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RE: Pterosaur diversity (was: Re: Waimanu)
Nick Pharris wrote:
The original meaning of the root (in Proto-Indo-European) is pretty clearly
'eye' or 'see', but in Greek it usually means 'face'.
Generally, yes. The Greeks tended to use 'ophthalmos' specifically for eye.
(The word 'ophthalmos' has the same root as 'ops'.) For example, the
ancient Hellenistic king Antigonus I was nicknamed Antigonus Monophthalmus,
because he only had one eye. The word 'ophthalmos' is incorporated in
modern words and names like ophthalmologist, exophthalmia and
However, the Greeks were a little flexible in this respect, because 'ops'
appears to have been used for both 'face' and 'eye', as well as in a broader
sense. Antigonus I was also nicknamed 'Cyclops', after the one-eyed giants
of Greek myth - creatures that Adrienne Mayor would be familiar with.
:-) In this context, the '-ops' part seems to mean 'eye'. Other ancient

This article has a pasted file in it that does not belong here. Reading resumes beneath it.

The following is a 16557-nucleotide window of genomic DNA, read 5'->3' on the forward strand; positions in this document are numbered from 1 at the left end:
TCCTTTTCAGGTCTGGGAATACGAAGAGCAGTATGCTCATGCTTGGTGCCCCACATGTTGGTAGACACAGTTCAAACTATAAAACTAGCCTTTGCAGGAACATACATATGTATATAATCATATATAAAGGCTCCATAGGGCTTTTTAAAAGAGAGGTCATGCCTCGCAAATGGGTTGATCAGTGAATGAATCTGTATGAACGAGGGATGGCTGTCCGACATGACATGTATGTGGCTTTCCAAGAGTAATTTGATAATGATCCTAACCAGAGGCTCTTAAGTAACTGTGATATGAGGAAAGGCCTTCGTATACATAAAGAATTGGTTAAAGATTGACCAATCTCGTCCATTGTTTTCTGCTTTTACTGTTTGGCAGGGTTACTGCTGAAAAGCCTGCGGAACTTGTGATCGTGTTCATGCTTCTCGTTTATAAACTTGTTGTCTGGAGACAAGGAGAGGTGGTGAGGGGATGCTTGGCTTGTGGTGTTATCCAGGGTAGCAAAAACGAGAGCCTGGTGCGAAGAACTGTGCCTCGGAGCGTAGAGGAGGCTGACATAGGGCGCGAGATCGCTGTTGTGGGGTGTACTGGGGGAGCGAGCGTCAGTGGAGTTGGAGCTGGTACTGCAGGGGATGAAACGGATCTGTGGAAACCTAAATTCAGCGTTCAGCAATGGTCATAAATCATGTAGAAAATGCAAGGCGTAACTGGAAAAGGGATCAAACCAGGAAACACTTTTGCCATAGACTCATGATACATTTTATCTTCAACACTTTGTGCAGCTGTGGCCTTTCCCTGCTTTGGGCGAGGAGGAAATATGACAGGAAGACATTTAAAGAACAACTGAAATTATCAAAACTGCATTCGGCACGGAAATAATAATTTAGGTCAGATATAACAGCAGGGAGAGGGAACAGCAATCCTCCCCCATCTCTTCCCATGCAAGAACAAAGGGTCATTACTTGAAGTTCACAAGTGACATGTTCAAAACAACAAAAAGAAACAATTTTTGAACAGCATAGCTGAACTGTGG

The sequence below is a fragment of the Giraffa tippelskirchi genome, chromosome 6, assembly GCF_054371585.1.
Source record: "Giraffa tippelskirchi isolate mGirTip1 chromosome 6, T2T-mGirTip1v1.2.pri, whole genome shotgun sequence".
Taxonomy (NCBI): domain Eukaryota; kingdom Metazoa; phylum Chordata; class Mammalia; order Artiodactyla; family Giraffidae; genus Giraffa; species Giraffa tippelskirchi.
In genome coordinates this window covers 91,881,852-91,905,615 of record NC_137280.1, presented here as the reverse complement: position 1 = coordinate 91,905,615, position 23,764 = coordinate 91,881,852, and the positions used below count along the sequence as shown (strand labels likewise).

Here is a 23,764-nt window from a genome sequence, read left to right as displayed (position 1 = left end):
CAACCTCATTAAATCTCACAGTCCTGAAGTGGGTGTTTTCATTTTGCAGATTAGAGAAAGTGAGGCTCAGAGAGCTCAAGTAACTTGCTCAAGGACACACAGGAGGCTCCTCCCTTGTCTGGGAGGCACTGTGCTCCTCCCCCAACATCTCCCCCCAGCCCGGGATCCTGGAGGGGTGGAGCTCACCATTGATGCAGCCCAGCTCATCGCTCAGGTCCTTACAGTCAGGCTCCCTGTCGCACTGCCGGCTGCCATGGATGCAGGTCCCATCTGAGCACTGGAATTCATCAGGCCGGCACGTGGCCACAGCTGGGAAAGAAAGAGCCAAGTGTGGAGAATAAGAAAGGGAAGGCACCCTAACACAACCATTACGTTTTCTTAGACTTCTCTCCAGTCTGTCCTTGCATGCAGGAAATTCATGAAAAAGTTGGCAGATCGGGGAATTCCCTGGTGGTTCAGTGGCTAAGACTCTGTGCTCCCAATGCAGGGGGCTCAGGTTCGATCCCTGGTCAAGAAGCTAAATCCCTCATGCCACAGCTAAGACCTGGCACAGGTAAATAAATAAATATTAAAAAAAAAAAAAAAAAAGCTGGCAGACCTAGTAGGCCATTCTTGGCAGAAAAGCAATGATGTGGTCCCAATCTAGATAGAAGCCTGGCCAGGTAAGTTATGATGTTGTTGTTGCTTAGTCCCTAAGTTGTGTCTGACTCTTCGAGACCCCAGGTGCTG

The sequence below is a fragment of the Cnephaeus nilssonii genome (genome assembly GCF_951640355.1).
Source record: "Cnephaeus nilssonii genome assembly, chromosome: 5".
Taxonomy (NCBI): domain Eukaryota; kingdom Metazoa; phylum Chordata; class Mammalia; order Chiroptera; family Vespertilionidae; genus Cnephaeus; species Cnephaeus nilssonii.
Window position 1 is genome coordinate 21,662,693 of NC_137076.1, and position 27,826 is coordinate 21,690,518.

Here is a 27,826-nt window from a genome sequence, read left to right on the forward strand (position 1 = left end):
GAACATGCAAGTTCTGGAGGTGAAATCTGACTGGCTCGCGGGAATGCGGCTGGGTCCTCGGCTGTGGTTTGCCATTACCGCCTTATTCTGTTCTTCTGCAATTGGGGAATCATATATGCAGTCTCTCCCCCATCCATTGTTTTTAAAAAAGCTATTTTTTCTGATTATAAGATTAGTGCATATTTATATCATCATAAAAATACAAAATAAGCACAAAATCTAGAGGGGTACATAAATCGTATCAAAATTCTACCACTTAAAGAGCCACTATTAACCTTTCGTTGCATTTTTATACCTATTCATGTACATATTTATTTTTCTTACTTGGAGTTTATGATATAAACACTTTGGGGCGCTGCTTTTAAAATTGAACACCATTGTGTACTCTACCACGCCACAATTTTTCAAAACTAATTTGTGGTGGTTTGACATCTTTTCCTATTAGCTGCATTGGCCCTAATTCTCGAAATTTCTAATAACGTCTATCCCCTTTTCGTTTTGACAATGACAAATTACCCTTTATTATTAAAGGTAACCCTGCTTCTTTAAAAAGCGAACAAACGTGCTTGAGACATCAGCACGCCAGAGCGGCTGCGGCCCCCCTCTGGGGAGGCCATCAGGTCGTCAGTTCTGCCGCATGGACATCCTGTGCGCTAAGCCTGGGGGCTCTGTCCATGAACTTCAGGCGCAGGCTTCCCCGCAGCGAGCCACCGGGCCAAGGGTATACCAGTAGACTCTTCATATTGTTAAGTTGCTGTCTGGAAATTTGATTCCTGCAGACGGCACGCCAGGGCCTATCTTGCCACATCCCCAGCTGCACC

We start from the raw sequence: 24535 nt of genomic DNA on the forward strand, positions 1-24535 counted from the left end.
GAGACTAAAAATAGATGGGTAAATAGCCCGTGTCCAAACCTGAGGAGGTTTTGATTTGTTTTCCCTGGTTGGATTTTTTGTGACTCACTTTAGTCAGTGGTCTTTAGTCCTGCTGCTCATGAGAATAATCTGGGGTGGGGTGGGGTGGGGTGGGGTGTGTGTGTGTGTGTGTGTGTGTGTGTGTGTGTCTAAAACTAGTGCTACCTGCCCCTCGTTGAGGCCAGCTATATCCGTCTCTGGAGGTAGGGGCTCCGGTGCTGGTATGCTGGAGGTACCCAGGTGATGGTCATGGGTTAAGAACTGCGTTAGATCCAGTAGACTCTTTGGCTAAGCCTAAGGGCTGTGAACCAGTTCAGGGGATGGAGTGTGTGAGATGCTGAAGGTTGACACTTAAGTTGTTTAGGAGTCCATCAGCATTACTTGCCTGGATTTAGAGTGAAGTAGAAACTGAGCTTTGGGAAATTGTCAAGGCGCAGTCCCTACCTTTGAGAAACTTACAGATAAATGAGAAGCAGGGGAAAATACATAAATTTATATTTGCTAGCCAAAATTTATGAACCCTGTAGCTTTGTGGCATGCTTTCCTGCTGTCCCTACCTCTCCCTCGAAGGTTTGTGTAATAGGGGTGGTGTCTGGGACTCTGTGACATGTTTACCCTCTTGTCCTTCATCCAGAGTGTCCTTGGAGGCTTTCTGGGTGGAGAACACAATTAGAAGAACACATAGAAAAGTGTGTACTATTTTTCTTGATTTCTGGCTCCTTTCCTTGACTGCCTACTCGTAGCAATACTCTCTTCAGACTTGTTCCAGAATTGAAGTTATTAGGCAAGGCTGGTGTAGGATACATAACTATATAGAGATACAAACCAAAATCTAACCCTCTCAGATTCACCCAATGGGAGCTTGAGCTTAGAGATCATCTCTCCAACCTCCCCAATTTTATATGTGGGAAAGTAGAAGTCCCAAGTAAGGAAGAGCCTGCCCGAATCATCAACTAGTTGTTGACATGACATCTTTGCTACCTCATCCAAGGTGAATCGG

Greek names appear to use 'ops' (masc.) or 'ope' (fem.) in the sense of face
- like Calliope ('beautiful face') or Europe ('wide face'). The latter
appears to denote something other than just the literal description of
having a wide face, such as referring to a full moon. Other Greek names
ending in '-ope'/'-ops' are similarly poetic, like Asterope ('star face') or
Oenope ('wine face').
In modern usage, we have words like presbyopia, myopia and rhodopsin that
pertain to the eye (specifically, sight).
There may be a subtle distinction, in that 'ops' and 'opsein' (to see) refer
more to countenance or to the act of beholding, respectively, rather than to
the eye as an object. Thus, 'ops'/'ope' is more abstract than 'ophthalmos',
which refers specifically and literally to the eye itself. But this is just
a guess. It's all Greek to me.
what I know of *Eryops*, the 'face' meaning would certainly seem to make
Department of Linguistics
University of Michigan
"Creativity is the sudden cessation of stupidity."
--Edwin H. Land